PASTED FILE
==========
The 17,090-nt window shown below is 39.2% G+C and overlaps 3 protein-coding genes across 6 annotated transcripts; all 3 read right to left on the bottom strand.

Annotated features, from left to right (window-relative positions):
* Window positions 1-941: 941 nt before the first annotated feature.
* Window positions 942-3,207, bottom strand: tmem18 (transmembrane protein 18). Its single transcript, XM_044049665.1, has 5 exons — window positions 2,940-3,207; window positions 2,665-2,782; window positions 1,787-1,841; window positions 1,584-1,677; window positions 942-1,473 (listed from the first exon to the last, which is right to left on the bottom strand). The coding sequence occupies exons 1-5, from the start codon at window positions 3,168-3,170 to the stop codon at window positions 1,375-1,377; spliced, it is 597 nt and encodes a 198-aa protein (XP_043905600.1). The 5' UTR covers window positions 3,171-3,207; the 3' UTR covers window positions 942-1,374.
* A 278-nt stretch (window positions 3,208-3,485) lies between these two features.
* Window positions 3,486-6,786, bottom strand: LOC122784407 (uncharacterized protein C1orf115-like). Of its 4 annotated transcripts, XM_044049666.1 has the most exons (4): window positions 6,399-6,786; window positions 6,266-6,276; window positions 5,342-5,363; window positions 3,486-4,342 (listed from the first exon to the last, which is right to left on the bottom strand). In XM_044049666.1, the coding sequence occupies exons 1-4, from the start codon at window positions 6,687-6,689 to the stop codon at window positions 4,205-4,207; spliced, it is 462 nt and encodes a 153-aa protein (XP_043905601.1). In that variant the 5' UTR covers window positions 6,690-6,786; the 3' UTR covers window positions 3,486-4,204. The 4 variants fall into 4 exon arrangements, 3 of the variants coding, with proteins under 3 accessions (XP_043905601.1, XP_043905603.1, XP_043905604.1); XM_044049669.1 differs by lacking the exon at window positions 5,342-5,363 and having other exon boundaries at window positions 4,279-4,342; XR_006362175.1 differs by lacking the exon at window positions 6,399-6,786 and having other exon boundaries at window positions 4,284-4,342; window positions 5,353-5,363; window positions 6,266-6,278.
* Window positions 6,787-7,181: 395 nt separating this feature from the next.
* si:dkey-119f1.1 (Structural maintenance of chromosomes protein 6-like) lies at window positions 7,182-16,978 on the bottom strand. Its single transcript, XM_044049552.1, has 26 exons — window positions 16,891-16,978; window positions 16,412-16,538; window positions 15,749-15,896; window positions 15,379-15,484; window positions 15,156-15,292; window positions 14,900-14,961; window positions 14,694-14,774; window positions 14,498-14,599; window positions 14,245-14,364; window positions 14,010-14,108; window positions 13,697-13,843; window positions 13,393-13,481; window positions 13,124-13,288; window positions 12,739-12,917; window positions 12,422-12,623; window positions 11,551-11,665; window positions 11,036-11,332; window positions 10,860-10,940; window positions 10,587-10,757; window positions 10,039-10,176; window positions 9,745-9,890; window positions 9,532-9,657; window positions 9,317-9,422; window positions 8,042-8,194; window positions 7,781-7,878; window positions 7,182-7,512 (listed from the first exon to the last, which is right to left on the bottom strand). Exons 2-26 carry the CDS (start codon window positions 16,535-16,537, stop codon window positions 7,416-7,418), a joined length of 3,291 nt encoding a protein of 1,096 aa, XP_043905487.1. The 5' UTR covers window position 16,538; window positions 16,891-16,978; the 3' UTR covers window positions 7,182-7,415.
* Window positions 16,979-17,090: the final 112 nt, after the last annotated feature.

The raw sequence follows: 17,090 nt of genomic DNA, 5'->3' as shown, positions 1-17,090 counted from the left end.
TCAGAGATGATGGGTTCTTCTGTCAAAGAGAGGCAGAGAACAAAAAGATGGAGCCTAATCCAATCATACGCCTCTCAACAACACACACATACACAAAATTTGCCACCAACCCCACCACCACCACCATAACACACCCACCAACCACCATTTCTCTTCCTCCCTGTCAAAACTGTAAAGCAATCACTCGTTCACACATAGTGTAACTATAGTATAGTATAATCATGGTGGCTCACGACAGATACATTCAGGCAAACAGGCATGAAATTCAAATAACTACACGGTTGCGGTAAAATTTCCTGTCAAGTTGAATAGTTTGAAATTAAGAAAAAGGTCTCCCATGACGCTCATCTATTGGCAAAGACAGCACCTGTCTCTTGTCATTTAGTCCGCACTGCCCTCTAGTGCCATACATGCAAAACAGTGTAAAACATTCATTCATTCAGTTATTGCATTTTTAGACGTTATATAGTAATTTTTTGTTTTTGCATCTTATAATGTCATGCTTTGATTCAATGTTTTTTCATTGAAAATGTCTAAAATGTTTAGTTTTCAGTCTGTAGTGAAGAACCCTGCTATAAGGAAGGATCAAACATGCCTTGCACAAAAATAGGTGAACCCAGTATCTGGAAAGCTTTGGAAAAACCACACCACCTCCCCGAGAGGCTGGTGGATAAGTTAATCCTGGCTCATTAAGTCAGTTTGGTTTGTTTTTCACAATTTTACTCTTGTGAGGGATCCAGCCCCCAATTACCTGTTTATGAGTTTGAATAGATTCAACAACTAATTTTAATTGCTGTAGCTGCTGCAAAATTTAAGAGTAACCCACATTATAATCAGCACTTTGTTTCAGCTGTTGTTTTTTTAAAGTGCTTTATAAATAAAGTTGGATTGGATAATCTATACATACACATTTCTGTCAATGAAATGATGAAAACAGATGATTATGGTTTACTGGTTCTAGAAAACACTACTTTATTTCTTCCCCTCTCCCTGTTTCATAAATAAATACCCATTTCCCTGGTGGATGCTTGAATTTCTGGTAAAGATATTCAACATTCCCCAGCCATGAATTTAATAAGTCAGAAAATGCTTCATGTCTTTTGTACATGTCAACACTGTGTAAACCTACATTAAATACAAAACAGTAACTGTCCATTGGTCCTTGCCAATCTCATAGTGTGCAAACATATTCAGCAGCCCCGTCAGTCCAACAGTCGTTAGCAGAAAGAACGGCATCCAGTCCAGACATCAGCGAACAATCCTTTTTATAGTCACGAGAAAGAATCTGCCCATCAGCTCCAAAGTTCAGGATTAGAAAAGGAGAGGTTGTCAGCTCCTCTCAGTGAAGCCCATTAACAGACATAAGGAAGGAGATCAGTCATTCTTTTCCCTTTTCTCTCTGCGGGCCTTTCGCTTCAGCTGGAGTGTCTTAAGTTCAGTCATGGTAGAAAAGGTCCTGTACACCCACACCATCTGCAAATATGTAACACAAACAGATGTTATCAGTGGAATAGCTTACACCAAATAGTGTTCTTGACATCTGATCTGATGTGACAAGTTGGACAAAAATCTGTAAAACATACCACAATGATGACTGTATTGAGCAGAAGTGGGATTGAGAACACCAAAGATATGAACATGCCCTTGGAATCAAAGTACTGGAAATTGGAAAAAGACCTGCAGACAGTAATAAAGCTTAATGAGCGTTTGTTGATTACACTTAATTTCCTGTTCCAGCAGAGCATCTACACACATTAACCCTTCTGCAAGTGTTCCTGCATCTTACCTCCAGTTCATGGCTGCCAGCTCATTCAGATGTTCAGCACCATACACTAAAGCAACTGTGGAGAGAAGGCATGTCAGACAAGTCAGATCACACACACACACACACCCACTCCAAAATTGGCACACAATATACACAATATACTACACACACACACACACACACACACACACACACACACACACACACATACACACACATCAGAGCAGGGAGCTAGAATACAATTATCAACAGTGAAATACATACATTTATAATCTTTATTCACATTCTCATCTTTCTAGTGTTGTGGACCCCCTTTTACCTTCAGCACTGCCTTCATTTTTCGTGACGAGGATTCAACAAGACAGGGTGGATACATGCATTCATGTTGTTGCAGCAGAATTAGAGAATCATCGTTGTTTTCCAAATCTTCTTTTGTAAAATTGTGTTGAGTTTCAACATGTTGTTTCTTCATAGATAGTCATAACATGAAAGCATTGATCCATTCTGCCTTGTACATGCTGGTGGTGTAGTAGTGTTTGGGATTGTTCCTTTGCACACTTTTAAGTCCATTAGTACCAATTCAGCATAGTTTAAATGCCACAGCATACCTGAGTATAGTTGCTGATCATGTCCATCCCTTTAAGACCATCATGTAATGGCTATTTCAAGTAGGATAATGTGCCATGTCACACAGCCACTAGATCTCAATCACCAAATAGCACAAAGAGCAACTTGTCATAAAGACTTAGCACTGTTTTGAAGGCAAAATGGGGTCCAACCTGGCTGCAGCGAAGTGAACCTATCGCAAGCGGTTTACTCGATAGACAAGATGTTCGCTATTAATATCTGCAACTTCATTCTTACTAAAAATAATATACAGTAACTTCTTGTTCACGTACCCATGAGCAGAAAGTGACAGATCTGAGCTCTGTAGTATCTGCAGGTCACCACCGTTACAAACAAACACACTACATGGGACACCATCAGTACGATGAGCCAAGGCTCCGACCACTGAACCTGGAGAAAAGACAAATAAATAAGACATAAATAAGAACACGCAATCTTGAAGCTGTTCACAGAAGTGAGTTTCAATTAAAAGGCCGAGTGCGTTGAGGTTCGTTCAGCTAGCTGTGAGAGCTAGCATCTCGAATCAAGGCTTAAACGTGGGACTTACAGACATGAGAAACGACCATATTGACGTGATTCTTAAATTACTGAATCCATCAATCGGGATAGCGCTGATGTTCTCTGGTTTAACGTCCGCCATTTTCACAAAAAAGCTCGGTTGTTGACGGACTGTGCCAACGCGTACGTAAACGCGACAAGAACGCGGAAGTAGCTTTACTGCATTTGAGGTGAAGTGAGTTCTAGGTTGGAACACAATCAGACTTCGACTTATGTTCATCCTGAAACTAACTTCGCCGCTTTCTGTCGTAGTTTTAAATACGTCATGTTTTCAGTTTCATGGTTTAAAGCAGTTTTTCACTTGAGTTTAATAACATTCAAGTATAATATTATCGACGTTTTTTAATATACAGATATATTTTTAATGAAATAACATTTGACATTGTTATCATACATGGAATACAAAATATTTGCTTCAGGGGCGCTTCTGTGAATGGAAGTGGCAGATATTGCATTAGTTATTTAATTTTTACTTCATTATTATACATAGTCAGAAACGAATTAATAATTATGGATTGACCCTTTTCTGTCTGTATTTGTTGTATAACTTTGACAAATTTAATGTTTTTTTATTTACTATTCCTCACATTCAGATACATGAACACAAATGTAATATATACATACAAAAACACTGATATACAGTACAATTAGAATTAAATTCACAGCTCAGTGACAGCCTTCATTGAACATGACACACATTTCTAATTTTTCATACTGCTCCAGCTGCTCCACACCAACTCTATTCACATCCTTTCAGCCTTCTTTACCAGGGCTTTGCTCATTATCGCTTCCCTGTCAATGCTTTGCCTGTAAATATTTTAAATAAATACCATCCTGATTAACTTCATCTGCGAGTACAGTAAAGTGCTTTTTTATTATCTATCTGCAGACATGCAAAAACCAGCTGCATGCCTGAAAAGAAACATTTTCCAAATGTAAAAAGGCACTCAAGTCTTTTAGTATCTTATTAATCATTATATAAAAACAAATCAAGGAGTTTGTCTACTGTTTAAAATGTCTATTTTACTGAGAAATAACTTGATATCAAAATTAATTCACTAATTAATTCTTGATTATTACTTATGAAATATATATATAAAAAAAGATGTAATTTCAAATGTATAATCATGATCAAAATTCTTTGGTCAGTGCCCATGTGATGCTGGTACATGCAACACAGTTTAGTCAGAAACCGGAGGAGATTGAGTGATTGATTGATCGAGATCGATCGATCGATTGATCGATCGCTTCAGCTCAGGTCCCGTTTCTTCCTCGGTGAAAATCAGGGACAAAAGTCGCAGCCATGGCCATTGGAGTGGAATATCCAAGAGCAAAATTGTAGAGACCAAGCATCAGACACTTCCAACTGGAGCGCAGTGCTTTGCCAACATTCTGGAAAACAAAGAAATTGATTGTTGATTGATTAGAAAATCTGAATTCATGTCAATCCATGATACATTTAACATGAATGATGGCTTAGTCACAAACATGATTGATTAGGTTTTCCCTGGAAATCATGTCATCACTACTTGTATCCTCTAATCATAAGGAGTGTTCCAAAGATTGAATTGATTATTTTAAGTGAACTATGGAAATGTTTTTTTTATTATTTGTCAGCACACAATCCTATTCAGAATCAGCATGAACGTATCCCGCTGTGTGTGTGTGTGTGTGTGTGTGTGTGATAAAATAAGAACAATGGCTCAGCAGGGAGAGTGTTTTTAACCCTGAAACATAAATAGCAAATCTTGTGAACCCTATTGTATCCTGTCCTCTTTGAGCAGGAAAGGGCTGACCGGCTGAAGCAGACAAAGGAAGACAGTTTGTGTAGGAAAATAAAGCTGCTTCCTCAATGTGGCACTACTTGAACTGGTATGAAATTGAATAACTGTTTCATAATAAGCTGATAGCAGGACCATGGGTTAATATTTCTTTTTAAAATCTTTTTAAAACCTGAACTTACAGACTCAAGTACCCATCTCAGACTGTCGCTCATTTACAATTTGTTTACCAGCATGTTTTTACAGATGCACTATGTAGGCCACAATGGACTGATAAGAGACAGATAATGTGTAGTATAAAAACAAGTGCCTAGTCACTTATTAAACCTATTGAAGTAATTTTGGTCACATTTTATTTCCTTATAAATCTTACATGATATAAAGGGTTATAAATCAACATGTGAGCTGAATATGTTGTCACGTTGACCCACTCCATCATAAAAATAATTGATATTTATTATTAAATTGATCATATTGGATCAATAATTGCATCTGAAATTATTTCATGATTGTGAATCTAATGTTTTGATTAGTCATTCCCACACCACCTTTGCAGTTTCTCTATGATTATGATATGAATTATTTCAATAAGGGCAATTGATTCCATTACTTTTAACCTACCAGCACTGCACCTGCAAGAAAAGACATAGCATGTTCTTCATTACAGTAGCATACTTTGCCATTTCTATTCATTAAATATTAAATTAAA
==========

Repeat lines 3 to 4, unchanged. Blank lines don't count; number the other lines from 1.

* Window positions 1-941: 941 nt before the first annotated feature.
* Window positions 942-3,207, bottom strand: tmem18 (transmembrane protein 18). Its single transcript, XM_044049665.1, has 5 exons — window positions 2,940-3,207; window positions 2,665-2,782; window positions 1,787-1,841; window positions 1,584-1,677; window positions 942-1,473 (listed from the first exon to the last, which is right to left on the bottom strand). The coding sequence occupies exons 1-5, from the start codon at window positions 3,168-3,170 to the stop codon at window positions 1,375-1,377; spliced, it is 597 nt and encodes a 198-aa protein (XP_043905600.1). The 5' UTR covers window positions 3,171-3,207; the 3' UTR covers window positions 942-1,374.